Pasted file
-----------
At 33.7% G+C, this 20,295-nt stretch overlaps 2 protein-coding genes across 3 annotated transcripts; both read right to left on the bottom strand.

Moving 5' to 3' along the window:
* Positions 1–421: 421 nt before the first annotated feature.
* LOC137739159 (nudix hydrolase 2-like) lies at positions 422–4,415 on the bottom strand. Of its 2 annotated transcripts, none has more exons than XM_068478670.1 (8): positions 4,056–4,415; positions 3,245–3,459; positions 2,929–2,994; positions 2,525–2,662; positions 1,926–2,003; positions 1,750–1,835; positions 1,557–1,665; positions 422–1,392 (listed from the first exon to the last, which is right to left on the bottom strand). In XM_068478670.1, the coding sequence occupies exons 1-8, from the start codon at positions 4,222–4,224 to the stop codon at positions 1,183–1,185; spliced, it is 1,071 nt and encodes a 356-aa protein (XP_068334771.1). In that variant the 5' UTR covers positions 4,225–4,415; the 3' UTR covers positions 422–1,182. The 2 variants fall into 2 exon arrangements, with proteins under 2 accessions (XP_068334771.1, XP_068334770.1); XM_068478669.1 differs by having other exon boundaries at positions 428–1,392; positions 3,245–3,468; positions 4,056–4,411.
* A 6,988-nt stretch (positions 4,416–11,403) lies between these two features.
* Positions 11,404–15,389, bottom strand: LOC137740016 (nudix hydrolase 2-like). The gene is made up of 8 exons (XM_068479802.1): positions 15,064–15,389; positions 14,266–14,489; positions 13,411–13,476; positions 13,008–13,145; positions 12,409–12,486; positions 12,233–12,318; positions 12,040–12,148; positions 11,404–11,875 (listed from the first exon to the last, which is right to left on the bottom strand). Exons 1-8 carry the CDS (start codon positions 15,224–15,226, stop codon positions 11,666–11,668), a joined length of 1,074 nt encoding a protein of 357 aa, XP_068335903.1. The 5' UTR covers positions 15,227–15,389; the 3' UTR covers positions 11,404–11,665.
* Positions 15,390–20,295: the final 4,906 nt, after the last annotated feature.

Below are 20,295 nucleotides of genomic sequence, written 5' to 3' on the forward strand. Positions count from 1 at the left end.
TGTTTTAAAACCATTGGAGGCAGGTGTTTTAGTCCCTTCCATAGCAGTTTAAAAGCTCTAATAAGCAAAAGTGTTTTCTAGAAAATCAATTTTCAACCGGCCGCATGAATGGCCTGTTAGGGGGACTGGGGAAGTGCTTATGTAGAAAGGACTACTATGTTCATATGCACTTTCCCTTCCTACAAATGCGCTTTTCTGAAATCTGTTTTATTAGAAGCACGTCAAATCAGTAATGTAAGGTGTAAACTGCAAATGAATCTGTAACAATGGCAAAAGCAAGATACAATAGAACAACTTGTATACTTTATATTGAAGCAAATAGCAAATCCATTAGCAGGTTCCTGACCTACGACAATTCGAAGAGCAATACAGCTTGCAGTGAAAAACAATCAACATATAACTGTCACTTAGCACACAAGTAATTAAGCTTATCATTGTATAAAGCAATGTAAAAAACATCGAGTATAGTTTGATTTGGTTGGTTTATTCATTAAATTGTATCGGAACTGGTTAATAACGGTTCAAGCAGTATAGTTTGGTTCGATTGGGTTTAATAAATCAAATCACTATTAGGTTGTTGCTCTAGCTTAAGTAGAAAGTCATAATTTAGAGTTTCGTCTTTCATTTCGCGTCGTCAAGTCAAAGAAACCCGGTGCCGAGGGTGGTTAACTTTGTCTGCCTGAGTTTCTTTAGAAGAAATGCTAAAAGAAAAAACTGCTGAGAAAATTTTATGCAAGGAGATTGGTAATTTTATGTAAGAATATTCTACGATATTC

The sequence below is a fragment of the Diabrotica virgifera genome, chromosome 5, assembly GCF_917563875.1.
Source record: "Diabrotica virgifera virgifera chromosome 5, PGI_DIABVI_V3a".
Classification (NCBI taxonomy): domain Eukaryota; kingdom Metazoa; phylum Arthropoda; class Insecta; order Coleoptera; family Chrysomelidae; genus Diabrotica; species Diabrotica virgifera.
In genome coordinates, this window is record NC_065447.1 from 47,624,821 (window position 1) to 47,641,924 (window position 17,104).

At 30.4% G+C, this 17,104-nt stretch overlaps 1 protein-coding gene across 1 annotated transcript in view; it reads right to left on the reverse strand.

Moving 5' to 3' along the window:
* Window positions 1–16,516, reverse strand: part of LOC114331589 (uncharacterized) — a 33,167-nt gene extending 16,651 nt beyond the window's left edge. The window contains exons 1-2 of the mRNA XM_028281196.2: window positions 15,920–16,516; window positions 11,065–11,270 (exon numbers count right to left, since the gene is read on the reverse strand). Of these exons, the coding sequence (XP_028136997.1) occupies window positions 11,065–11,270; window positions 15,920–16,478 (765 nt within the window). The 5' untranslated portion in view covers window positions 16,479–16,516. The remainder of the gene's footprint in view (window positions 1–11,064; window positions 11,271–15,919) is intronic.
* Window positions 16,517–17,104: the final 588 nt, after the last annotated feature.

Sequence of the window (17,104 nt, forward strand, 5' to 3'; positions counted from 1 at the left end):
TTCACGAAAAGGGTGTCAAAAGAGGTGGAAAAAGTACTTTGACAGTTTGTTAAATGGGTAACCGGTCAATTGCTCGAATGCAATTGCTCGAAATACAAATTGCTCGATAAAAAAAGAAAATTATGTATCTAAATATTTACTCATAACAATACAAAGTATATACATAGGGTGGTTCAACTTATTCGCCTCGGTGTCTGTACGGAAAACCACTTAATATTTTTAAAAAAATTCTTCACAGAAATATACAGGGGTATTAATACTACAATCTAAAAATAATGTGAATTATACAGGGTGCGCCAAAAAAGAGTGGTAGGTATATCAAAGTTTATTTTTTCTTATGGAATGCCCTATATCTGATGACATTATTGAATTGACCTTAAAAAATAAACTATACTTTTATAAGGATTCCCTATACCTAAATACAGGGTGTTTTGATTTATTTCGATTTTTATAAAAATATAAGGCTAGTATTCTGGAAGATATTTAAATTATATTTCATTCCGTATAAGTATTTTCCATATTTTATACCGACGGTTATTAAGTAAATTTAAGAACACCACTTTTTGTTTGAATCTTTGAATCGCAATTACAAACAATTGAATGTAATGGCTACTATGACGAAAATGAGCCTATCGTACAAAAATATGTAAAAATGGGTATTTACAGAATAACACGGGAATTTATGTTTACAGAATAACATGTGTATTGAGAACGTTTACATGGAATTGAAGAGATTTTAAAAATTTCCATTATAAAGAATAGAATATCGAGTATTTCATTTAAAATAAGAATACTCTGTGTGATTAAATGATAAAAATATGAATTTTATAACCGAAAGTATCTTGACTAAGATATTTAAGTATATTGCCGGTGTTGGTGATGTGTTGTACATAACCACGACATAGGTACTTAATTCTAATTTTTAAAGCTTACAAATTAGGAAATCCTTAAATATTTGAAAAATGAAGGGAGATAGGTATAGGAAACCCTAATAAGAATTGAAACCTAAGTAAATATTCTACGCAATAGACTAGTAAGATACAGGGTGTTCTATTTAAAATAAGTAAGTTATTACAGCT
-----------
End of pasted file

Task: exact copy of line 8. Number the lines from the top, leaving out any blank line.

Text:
Below are 20,295 nucleotides of genomic sequence, written 5' to 3' on the forward strand. Positions count from 1 at the left end.